PC music specialist Martin Walker replies: In my opinion it's only worth 'cleaning up the power signal' if it's dirty, and a huge number of background noise problems are caused not by mucky mains, but by audio wiring that results in ground loops. This is the source of lots of unwanted nasties that sneak into your audio signals, and removing them often requires no dedicated products at all. Problems range from straightforward 'hums' (which normally include various levels of the mains harmonics, such as 50Hz, 100Hz, 150Hz, and so on in the UK, or 60Hz and higher multiples in the US), to a wide range of scratches, ticking, buzzing and other digital gremlins that are often associated with computer activities such as graphic redraws, mouse movements, and hard-drive activity.

If you're experiencing any of these ground-loop problems, you won't solve them by installing a power conditioner or an Uninterruptible Power Supply, so before you even think of spending money on either of these options you should examine your basic wiring. Temporarily unplug all the audio cables from your setup, and if you've got gear bolted into a rack, it may also be worth disconnecting the mains cables of this other gear to rule out problems with several metal cases touching each other and causing yet more ground loops.
As tempting as it might seem, short cuts such as leaving the cables plugged in and just switching off the connected gear at the mains won't work, since the mains cables and any resulting ground loops will still be in place. Unplugging one cable can therefore make the background noises better or worse, depending on how this affects the remaining ground loops. Only by removing every audio cable and working through your studio item by item can you totally eradicate ground-loop problems.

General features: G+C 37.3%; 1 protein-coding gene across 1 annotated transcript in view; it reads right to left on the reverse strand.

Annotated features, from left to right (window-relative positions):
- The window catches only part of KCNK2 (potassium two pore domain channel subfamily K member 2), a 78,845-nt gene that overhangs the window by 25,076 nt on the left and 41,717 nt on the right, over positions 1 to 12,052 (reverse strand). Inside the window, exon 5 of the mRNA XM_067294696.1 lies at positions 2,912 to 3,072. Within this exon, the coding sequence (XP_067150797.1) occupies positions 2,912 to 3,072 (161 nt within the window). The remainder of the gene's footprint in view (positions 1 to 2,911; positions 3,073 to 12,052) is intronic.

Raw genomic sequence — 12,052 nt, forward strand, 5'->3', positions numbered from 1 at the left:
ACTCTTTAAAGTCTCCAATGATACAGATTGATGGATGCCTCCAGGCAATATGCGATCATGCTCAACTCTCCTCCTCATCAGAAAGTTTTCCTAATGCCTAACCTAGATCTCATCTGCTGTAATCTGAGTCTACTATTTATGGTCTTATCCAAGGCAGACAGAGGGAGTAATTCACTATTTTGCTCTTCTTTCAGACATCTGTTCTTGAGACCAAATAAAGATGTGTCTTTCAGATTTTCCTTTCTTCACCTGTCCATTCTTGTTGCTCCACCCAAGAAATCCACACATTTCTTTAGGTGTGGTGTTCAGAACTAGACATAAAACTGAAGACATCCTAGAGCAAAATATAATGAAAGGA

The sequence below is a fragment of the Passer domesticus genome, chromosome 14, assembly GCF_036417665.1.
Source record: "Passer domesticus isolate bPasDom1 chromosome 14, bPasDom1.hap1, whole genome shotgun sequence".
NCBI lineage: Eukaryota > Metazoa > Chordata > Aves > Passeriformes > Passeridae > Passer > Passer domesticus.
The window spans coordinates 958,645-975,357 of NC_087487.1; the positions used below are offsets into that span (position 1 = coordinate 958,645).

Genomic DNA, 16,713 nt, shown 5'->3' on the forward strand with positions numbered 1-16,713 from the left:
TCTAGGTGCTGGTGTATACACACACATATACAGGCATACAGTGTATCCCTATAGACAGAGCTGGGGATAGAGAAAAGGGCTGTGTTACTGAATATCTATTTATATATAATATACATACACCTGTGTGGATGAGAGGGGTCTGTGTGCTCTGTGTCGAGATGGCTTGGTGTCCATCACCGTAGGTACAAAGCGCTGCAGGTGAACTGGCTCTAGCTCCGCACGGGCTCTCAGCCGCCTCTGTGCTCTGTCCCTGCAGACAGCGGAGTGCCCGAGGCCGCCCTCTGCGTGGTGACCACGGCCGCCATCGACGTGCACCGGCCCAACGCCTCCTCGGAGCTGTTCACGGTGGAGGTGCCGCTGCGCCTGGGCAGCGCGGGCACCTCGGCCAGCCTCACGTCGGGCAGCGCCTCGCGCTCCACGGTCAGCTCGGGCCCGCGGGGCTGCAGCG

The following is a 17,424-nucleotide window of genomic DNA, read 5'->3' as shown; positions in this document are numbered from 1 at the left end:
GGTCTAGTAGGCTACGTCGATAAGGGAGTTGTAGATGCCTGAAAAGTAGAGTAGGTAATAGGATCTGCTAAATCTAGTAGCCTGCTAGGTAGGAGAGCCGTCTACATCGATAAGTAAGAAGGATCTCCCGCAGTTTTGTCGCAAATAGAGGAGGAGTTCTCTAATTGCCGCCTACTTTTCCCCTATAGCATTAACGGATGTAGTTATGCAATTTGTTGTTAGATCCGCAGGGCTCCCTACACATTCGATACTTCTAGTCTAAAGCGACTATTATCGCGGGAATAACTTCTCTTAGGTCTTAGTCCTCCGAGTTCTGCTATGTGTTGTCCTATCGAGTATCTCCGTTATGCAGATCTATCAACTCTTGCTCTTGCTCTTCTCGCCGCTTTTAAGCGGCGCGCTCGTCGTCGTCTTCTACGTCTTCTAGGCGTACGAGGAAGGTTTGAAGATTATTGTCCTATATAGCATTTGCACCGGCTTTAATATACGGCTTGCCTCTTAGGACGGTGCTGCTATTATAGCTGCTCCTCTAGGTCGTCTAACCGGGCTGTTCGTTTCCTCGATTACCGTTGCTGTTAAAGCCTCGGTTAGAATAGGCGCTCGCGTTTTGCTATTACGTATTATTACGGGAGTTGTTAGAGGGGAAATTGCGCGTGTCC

You should now hopefully hear silence from your loudspeakers or headphones, apart from a little hiss and possibly a tiny amount of hum or buzz if you turn the amplifier right up and place your ears nearby (be very careful when doing this, since an unexpected signal at this point could damage your ears or blow up your speakers). If there's still more hum than you expect, it might be due to a nearby 'line-lump' power supply, in which case, you should move this as far as possible from audio cables, and at the very least try rotating it to find the 'quietest' position. If you're still unhappy with the levels of hum and noise from your amp/speakers you may need to get them checked out by a technician — remember that hum levels of both solid-state and valve amps can increase over time, due to deteriorating capacitors or valves.

Assuming all is well at this stage, turn down the speaker levels, connect your mixer to the amp, turn up and listen again (if you route all your gear directly to a multi-channel audio interface, this is your 'mixer'). You'll probably hear greater hiss levels from the combined contribution of all the input channels until you pull the master fader right down, but there still shouldn't be any obvious hum or other interference. If there is, it's generally because you've just created an earth loop — the amp/speakers are already earthed via their mains cable, and the mixer is earthed in exactly the same way, so when you connect the two with an audio cable its screen connection completes the loop, causing unwanted earth currents to flow.